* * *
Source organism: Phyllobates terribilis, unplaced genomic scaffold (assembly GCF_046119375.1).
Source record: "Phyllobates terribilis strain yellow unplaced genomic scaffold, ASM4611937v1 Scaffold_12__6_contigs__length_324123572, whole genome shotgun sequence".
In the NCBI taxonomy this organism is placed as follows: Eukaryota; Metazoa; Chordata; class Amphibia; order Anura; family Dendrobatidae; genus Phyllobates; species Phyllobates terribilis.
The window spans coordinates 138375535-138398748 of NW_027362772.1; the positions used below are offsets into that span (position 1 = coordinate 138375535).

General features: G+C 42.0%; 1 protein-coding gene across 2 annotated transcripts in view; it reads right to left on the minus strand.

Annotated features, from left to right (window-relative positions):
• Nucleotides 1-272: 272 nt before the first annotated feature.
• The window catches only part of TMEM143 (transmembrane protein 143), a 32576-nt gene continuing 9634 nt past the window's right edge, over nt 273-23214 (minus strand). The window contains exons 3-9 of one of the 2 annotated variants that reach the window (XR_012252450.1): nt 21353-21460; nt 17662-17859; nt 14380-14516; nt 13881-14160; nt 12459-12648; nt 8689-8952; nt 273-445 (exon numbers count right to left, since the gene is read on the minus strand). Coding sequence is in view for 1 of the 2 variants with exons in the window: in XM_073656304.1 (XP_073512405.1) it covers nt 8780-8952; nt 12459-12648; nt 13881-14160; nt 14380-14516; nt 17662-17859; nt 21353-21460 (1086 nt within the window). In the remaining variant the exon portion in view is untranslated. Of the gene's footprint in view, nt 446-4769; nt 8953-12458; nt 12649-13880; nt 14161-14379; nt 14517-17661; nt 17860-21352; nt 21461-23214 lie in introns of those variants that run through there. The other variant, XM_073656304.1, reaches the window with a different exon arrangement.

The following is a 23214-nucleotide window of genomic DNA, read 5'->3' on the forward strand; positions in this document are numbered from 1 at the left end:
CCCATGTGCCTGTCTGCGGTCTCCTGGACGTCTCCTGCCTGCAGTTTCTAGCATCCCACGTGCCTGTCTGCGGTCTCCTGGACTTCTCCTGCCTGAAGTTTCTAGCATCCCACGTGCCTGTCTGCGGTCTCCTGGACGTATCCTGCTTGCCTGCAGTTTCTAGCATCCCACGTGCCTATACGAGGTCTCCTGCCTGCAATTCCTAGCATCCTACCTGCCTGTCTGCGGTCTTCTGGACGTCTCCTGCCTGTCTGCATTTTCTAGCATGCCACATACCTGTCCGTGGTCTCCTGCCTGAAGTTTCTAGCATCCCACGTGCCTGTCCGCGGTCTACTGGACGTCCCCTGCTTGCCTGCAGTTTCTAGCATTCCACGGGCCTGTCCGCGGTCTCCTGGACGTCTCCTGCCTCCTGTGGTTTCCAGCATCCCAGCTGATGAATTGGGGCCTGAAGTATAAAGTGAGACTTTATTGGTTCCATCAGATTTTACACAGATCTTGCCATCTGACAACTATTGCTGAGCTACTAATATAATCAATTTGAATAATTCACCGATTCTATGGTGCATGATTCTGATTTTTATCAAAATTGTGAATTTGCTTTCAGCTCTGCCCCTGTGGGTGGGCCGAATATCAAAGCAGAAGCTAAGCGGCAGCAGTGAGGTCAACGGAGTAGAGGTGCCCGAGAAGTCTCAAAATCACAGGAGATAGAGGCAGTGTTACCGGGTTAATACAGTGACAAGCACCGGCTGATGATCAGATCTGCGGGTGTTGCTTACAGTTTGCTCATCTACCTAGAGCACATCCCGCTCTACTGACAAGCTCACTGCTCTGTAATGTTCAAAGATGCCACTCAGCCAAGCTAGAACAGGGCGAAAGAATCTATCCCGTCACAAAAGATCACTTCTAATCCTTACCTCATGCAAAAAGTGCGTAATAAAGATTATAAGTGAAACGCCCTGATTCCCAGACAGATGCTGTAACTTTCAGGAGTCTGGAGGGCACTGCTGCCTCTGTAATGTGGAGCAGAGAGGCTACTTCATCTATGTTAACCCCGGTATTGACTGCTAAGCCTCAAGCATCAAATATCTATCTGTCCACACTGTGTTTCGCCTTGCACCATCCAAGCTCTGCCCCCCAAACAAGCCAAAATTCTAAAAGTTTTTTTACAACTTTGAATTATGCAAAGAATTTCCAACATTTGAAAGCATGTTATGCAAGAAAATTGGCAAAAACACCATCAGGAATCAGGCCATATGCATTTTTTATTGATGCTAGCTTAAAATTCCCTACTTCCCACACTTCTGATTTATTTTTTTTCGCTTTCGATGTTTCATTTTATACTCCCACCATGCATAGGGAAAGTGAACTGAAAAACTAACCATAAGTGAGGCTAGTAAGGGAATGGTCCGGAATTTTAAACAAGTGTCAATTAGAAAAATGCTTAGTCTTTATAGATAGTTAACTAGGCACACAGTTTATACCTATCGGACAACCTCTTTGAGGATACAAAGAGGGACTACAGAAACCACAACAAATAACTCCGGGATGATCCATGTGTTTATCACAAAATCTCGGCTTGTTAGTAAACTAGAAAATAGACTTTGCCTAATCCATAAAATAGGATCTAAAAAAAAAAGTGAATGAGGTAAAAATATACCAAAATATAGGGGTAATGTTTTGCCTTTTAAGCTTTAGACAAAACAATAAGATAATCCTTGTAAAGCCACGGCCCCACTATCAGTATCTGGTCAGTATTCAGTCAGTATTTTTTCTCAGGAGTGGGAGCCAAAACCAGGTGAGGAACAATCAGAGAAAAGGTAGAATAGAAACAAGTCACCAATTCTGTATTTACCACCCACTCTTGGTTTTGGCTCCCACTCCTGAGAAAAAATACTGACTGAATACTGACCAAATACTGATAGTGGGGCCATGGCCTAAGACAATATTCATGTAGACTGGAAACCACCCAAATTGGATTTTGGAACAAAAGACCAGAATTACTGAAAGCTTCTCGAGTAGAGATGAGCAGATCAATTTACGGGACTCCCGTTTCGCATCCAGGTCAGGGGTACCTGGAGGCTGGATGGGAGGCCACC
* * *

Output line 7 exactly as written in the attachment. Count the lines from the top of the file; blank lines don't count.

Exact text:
• Nucleotides 1-272: 272 nt before the first annotated feature.